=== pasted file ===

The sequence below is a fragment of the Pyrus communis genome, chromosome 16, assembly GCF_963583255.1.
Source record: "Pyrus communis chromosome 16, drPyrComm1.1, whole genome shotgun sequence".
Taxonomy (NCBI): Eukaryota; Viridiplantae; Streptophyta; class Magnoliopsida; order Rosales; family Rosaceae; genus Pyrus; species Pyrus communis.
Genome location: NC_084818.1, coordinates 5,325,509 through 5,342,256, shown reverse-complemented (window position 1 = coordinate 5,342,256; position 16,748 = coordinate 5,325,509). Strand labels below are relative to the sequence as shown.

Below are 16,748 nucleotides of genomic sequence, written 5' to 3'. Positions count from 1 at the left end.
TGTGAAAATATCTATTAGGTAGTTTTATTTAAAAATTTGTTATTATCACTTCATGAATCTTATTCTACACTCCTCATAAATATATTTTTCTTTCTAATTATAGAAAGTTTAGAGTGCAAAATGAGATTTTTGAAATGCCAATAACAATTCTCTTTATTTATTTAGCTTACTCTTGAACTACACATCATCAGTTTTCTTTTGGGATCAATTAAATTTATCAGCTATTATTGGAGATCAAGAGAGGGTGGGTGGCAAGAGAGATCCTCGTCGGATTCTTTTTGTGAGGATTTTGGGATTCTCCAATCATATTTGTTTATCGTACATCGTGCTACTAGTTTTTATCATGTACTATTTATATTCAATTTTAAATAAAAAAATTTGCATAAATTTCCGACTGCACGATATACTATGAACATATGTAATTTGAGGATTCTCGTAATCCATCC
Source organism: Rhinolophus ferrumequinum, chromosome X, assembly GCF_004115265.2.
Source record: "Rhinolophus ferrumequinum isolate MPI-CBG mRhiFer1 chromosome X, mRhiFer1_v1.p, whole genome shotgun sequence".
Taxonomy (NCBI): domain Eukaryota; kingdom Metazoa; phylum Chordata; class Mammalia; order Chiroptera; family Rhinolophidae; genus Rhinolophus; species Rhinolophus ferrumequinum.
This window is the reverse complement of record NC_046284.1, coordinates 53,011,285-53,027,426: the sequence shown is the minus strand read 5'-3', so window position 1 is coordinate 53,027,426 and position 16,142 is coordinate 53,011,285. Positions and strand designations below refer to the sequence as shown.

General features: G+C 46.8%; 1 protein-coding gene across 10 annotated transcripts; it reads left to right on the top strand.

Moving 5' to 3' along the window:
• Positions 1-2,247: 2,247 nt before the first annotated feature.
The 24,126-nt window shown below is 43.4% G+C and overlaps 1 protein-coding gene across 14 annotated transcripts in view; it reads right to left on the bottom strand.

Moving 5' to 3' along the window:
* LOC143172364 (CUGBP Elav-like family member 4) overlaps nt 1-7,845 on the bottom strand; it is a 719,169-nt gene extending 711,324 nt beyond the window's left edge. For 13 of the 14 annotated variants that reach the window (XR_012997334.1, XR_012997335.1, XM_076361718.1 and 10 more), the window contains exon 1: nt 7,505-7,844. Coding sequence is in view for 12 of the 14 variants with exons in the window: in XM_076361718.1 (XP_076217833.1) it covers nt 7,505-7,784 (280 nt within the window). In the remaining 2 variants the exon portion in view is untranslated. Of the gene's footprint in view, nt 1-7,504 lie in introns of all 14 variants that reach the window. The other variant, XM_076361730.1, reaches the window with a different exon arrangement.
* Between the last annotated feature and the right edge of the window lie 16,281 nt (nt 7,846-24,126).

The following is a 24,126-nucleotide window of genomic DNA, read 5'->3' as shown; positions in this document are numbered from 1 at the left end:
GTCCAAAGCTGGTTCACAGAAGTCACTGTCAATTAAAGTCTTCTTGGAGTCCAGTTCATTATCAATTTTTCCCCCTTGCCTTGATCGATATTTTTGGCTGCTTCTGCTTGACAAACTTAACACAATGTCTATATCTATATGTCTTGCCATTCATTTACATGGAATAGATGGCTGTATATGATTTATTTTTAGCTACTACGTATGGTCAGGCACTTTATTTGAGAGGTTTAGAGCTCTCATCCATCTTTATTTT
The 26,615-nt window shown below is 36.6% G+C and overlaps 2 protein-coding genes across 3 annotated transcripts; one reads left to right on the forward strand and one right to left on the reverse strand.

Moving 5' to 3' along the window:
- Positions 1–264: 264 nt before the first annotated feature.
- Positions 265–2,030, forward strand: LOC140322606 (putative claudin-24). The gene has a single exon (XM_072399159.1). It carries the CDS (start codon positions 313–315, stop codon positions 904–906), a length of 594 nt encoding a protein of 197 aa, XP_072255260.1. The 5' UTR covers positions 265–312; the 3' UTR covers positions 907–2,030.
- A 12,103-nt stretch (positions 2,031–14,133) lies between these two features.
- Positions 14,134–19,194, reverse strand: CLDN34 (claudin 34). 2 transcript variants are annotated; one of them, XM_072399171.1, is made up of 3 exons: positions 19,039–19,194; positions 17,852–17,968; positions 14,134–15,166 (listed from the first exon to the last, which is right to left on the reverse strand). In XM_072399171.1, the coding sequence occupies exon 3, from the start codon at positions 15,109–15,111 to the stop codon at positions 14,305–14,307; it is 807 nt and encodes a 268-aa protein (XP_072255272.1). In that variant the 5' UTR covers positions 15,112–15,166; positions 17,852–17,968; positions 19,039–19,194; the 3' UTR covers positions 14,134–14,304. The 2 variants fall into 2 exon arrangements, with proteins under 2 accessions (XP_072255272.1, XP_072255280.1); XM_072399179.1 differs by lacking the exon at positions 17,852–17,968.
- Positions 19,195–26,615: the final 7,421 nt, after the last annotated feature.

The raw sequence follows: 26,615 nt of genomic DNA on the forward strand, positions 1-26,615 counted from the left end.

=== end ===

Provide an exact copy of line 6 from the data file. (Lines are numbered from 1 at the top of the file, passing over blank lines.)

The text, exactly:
TGTGAAAATATCTATTAGGTAGTTTTATTTAAAAATTTGTTATTATCACTTCATGAATCTTATTCTACACTCCTCATAAATATATTTTTCTTTCTAATTATAGAAAGTTTAGAGTGCAAAATGAGATTTTTGAAATGCCAATAACAATTCTCTTTATTTATTTAGCTTACTCTTGAACTACACATCATCAGTTTTCTTTTGGGATCAATTAAATTTATCAGCTATTATTGGAGATCAAGAGAGGGTGGGTGGCAAGAGAGATCCTCGTCGGATTCTTTTTGTGAGGATTTTGGGATTCTCCAATCATATTTGTTTATCGTACATCGTGCTACTAGTTTTTATCATGTACTATTTATATTCAATTTTAAATAAAAAAATTTGCATAAATTTCCGACTGCACGATATACTATGAACATATGTAATTTGAGGATTCTCGTAATCCATCC